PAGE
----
For most Texans, our vehicles are more than just another piece of property. We rely on them to get to work, to transport our families, and everything in between. That's why auto theft doesn't just cause financial issues, it tosses a wrench in everything we do. So what steps should you take to prevent auto theft? What do you do if your vehicle has been stolen? We'll answer those questions and more below!
What are the most stolen vehicles in Texas?
Texans love pickup trucks. Their diverse utility, power, and stylish designs have made many brands a top pick in the Lone Star State. That's why it should come as no surprise that some of the most stolen vehicles in Texas are pickups. According to a 2018 report from the National Insurance Crime Bureau (NICB)
, 4 of the top 5 stolen cars in Texas are pickup trucks:
1) Ford Pickup
2) Chevrolet Pickup
3) Dodge Pickup
4) GMC Pickup
5) Chevrolet Tahoe
But just because pickups are the top targets for auto theft in Texas doesn't mean thieves don't have their eyes on other cars, too. The following vehicles make up the rest of the top 10 stolen vehicles in Texas:
6) Honda Accord
7) Honda Civic
8) Toyota Camry
9) Nissan Altima
10) Toyota Corolla
What steps can you take to prevent auto theft?
If you see your ride on the list above, there's no need to panic or go to the dealership to swap out your vehicle. According to FBI statistics, auto theft is on the decline and has been for quite some time. However, there are still a number of steps you can take to prevent your vehicle from being stolen.
While some of these tips may seem like common sense, it's important to always keep them in mind and practice them whenever possible.
Keep your keys.
Take keys out of the ignition and never leave them in your car.
Lock it up.
Lock your car at all times, even if you live in a remote area or in an area considered to be safe.
Keep an eye on it.
Park in well-lit areas with high visibility. Not only can this help you keep an eye on your vehicle, but thieves are less likely to try and steal a vehicle if they think they'll be seen in the process.
Hide or take valuables.
Avoid keeping valuables in your vehicle if at all possible, or at the very least, keep them out of sight. If a valuable item needs to stay in the vehicle, keep in in your trunk or lock it in your glove box. Take things like smartphones out of the vehicle with you even if you're just popping into the store for a moment.
Install anti-theft devices
Not only can anti-theft devices prevent your car from being stolen, you can often get a discount on your auto insurance for having them. Insurance companies don't want your car to be stolen, either!
Sirens and alarms. Anti-theft alarm systems
can go a long way to preventing theft. More expensive alarm systems come with a variety of features, but you don't have to break the bank for basic protection. An alarm can alert you and others when a robbery is in progress, and often act as a deterrent.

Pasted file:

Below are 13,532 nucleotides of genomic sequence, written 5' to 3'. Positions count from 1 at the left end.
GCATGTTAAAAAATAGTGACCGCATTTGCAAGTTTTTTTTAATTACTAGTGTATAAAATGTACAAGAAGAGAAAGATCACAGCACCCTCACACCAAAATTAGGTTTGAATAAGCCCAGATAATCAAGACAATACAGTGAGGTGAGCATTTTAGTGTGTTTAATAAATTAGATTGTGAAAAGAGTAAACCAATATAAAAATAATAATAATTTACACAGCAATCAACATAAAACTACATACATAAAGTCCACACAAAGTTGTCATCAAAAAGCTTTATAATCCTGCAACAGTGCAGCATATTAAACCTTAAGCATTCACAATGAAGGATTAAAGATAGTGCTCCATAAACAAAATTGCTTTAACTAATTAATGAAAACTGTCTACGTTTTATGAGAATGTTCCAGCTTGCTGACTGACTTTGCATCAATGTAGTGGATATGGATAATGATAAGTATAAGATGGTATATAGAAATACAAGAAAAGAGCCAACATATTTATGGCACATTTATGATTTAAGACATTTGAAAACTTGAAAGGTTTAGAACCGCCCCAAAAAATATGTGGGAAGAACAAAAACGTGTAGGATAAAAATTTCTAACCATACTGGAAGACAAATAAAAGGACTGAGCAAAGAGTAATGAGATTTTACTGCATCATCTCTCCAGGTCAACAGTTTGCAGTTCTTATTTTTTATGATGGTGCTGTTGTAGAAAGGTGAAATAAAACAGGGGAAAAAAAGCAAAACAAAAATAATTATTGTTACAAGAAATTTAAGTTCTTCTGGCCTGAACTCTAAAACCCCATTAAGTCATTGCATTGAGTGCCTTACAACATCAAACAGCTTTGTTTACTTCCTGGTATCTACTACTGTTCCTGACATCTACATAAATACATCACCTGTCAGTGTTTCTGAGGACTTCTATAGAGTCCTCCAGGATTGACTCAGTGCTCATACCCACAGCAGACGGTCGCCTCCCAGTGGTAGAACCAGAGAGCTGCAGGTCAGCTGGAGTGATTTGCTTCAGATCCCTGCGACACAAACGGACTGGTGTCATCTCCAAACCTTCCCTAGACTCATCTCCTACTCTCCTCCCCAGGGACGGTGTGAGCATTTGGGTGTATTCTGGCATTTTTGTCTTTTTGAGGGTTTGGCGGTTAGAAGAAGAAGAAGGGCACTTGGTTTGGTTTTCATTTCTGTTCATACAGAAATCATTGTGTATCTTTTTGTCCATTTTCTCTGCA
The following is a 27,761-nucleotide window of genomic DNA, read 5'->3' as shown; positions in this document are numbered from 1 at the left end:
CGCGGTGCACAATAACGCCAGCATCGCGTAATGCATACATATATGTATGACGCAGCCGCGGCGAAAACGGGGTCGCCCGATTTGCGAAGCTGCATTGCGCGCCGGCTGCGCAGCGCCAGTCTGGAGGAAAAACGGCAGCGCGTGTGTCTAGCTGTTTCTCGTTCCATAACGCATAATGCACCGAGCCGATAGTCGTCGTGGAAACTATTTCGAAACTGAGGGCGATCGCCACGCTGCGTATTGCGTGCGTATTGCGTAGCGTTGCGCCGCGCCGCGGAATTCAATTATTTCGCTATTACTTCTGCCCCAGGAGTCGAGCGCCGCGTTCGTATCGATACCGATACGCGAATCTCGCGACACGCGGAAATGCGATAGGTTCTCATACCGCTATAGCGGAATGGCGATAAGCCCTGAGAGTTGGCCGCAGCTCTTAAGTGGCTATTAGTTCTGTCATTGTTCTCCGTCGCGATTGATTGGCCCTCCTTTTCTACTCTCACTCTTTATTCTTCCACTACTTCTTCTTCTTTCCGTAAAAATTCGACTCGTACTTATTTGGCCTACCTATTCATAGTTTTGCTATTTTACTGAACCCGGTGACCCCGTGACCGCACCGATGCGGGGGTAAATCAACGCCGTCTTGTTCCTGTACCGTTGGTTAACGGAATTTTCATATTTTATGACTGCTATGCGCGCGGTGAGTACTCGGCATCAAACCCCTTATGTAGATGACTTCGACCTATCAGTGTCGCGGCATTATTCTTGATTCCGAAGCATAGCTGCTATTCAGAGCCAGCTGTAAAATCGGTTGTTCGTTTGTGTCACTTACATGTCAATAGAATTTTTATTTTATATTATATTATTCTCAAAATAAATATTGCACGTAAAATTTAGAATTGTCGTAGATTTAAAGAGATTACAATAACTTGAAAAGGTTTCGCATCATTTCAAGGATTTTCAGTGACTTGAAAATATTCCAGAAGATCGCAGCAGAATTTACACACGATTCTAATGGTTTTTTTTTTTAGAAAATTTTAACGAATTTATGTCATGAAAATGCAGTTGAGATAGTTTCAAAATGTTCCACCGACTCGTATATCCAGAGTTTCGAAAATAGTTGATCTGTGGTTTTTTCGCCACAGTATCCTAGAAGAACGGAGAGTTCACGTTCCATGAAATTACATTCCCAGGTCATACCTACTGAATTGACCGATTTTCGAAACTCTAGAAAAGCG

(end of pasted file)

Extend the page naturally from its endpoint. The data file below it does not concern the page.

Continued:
You may have seen a "boot" on a car that's being repossessed, but they can also be used to prevent theft. While it may not be the most practical solution for a vehicle that you use every day, it can be very helpful if you have a car that you only occasionally drive.
Steering wheel locks.
Steering wheel locks, or "clubs," are a simple, yet effective, method of preventing theft. Simply put, they prevent a thief from being able to steer and operate the vehicle, which makes it pretty difficult to steal.
Vehicle disabling systems
The idea behind vehicle disabling systems is to prevent your vehicle from running or moving even if a thief has broken into it. While these systems can usually be purchased individually, the often come as an added feature to a larger auto security package.
Smart keys or driver authentication systems
. In one way or another, these systems require extra input or authentication before the vehicle will start. Smart keys are an example of a wireless verification system, but there are a number of different solutions that can be put in place.
Remote vehicle disabling systems.
These use a device to remotely disrupt systems, like starters, ignitions, fuel pumps, and fuses. When combined with an alarm, you can quickly disable your vehicle, preventing the thief from ever getting out of the parking lot.
Install a tracking system
If all else fails and your vehicle is stolen, having its GPS coordinates can be vital in helping police reclaim it and apprehend those responsible. While manufacturers often advertise vehicle tracking solutions for corporate fleets, there are plenty available for personal use
Does auto insurance cover theft?
Auto theft coverage
If your vehicle is stolen, a comprehensive coverage, or OTC (other than collision) insurance
is usually needed to provide replacement costs. Remember, basic liability insurance only covers damage to other property that you are responsible for.
Damaged vehicle and vandalism.